Why did Ewa Demarczyk, the ‘Dark Angel of Polish Song’ disappear from public eye at the height of her career?
She was one of the most significant Polish singers of all time.
An intensely private person, Ewa Demarczyk travelled the world with her poetry-adapted songs, wooing audiences with her lyrics and angelic voice.
And then, when at the top of her career, and without any explanation, she suddenly disappeared from public life and refused to perform ever again.
The reasons remain a mystery even today. Some say it was disillusionment with the direction popular music was taking, others that she realized she had reached her peak and had nothing else to offer.
Born January 16th, 1941 in Kraków, Demarczyk was the daughter of a sculptor Leonard Demarczyk and Janina, a dressmaker.
As a 20-year-old drama student she became a member of an exclusive talented group of young people in Kraków known as Piwnica pod Baranami (The Cellar under the Rams), a student cabaret which went on to become an outstanding phenomenon in Polish culture.
Demarczyk debuted nation-wide at the first National Festival of Polish Song in Opole, in 1963.
It was at a time when soft pop and the Polish version of rock and roll were beginning to emerge on the music scene, but it was her ambitious and sophisticated songs which made her stand out.
She won the Festival and her high literary songs adapted from poems by some of Poland’s most talented poets became her trademark.
But it wasn’t just her adaptations of Polish poets such as Julian Tuwim, Bolesław Leśmian, Krzysztof Kamil Baczyński and literary Nobel Prize Winner Wisława Szymborska, which brought her praise and fame.
She also adapted the works of foreign literary greats such as Marina Tsvetaeva, Anna Akhmatova, Osip Mandelstam, Robert Burns, Johann Wolfgang von Goethe and Gabriela Mistral, and sung the piece in the original language.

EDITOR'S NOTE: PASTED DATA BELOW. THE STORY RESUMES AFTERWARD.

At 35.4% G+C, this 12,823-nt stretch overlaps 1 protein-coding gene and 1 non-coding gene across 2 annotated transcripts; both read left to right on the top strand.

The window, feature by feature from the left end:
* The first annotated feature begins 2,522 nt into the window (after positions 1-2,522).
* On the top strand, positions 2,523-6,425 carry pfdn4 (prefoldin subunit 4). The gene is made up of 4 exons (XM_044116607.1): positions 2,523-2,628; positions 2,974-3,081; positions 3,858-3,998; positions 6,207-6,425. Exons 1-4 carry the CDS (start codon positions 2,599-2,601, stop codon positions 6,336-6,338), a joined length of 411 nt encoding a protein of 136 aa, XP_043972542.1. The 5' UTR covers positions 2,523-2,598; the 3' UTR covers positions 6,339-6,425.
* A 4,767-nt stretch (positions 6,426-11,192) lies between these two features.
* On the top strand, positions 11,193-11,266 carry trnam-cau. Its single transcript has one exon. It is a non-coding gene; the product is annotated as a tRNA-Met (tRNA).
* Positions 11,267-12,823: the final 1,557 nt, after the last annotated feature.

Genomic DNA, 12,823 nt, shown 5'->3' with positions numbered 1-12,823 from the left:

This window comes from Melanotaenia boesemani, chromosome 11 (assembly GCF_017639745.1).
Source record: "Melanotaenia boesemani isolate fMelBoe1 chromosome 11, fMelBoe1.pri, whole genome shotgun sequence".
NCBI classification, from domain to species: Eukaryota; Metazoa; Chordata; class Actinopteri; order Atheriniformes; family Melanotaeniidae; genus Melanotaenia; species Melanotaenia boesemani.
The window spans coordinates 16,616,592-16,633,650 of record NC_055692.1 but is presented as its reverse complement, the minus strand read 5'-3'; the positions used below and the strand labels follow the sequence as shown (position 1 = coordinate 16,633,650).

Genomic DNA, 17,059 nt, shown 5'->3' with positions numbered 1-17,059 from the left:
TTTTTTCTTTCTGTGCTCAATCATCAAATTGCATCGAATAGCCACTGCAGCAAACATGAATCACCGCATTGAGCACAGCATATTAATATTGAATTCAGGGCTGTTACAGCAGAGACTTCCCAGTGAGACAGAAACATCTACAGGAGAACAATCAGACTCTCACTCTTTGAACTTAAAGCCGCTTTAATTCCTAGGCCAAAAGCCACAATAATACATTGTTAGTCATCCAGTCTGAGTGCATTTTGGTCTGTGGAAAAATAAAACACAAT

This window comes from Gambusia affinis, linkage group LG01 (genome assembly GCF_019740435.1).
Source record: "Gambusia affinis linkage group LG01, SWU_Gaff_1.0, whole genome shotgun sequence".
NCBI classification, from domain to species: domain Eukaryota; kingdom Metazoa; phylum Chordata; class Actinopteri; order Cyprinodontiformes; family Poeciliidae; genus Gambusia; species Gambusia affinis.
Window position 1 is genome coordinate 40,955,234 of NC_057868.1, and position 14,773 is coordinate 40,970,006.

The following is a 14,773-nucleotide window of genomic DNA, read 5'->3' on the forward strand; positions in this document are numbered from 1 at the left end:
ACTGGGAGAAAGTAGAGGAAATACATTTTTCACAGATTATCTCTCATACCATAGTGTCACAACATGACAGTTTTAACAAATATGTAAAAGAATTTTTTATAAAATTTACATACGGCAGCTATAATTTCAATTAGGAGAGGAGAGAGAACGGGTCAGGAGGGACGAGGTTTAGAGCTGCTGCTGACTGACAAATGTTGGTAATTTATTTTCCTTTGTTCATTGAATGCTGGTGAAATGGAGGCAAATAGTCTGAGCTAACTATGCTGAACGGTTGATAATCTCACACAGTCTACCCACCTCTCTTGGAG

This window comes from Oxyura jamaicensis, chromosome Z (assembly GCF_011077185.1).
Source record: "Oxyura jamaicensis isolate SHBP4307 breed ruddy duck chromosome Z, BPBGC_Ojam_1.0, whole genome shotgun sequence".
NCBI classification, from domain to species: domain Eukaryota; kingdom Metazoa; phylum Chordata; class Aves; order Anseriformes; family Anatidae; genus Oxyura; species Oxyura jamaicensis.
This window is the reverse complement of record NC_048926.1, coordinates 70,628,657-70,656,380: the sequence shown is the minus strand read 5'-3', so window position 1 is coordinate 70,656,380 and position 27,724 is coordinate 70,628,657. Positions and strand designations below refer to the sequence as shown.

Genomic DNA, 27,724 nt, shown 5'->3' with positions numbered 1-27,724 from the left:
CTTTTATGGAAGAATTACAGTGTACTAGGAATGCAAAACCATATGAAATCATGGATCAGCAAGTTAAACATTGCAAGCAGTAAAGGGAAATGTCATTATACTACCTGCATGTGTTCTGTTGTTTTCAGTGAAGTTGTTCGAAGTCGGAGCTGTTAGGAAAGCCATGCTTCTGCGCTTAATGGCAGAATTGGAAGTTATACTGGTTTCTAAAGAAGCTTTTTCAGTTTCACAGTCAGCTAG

During the peak of her career she travelled the world with her recitals, visiting not only most of Western European countries but also Cuba, Brazil, Mexico, United States and Australia.
She only released three LPs, but such was the value attached to them that one published in 1975 exclusively for the USSR market sold 17 million copies.
Her third and the last album published in Poland seven years later, was a double live LP recorded in 1979 during a performance at the Jewish Theatre in Warsaw.
It rapidly achieved Gold, and cult status.
And then nearly 20 years ago today, on November 8th, 1999, at the Grand Theatre in Poznań, she gave what was to be her last ever performance.
From that moment on, she refused to sing in public again, even turning down huge sums of money to do so.
She also turned her back on her fans and shunned journalists curious to find out why the ‘Dark Angel of Polish song’ as she was known, had become, to all intents and purposes, a hermit.
Speculation has since abounded with claims that this was her way to express disapproval what she saw as being low standards in popular culture.
Others say it was because she was having difficulties with official institutions in trying to set up her own theatre.
Yet others believe it was because she was no longer able to perform at the highest level and, being extremely demanding of herself, decided to call it a day.
Whatever the reason, nearly all agree that her disappearance was a loss to highbrow music.